While we live in a world of good and evil, we know from the Scriptures that evil doesn’t win the end! Yesterday, I saw the good that is in the world. And I left giving thanks to God, as I saw him beginning to make beautiful things out of the ashes.

People Grow Better in Grace

Peter clearly understood that people grow better in grace when he encouraged his readers to “grow in the grace and knowledge of our Lord and Savior Jesus Christ” (2 Peter 3:18). But what does grace mean, and how does the experience of grace foster transformation?

While righteousness has always been by faith, God operated under the system of the law, with the nation of Israel in the Old Testament. However, in the New Testament, God operates under a system of grace; because His wrath was satisfied in the death, burial and resurrection of his Son, Jesus Christ. Paul, in writing to the Ephesians states, “for by grace you have been saved through faith; and it is not of yourselves, it is a gift of God; not as a result of works, so that no one may boast” (Ephesians 2:8,9). Grace is literally defined as “unmerited favor.” And because of God’s grace, one can enjoy favor with God, not because of what they have done, but because of what God has done.

Unfortunately, it’s so easy in our world to think we need to do something to earn God’s favor. As though God’s grace was too good to be true. But since our acceptance before God is not based upon our performance, we can find true freedom in Him, and our life becomes a thank you to Him for what He has already done. This is the experience of grace that fosters transformation, because no longer do we feel this nagging sense of having to do anything to earn God’s favor, but instead we simply respond to Him because of what He has done for us.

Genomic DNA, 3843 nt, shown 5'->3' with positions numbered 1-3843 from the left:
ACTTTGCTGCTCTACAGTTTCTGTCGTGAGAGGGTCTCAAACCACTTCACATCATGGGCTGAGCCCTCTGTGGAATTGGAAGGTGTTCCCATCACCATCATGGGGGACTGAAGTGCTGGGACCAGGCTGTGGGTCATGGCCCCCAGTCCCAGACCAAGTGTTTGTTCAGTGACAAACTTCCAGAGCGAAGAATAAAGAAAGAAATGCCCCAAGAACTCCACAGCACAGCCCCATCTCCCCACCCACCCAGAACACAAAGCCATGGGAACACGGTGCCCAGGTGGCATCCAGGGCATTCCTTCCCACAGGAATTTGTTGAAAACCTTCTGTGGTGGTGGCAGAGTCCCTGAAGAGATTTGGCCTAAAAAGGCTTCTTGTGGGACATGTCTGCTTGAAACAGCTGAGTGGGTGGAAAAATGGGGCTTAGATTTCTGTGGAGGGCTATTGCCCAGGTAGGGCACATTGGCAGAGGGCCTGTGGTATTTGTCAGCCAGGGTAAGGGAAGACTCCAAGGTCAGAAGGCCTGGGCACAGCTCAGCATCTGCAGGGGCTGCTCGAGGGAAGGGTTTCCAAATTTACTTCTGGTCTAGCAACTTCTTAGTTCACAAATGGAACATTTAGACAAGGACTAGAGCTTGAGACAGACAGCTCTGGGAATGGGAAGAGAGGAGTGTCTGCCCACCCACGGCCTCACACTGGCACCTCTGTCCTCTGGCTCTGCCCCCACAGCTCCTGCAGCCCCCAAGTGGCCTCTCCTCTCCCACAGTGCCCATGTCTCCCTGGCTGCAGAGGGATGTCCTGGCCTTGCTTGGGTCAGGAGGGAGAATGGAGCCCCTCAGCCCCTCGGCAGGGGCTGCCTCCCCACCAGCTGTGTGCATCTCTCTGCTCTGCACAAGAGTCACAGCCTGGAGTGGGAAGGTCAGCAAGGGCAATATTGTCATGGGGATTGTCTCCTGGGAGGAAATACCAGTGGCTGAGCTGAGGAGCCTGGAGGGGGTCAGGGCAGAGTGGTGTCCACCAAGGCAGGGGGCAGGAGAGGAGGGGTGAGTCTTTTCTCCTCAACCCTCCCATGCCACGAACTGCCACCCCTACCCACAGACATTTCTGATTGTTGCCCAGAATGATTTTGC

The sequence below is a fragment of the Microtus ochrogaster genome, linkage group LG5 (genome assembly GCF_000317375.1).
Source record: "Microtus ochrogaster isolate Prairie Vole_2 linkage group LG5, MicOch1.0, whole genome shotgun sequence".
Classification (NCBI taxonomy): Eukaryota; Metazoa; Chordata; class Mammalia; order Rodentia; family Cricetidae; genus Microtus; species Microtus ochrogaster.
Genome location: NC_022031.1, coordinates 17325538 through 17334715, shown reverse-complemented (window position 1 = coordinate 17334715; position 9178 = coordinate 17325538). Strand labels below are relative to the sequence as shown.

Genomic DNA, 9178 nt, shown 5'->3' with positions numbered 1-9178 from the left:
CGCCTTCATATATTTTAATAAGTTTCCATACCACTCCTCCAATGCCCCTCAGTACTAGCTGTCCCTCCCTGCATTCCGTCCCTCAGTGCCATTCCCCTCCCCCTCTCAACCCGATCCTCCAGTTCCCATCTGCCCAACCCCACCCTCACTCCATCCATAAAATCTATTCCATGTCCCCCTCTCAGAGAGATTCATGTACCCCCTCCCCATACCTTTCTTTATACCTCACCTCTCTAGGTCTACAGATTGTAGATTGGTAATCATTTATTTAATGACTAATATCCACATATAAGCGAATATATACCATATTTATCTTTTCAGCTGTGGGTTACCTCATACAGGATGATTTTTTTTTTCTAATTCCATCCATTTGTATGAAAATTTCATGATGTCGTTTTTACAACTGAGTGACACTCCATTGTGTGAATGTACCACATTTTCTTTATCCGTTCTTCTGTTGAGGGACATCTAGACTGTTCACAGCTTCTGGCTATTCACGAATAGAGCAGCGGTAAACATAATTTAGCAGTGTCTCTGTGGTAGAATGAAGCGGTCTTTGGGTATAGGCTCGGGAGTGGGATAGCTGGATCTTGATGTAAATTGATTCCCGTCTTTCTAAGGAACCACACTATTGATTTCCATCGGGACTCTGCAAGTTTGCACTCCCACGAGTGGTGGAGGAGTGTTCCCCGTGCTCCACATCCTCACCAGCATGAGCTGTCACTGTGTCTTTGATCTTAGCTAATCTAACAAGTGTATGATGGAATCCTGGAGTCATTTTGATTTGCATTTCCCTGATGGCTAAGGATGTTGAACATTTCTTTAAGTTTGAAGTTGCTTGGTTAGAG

Grace transforms because it leads us to relate to a loving God not out of a sense of obligation, but out of love. The law was never intended to bring righteousness, and we are foolish to think that we can ever add anything to Christ’s completed work on the cross. Guilt and shame only lead us away from God and into hiding. Grace leads us toward God and toward one-another. Therefore, may the church always be characterized by grace, because after all, people grow better in grace.

An Undivided Heart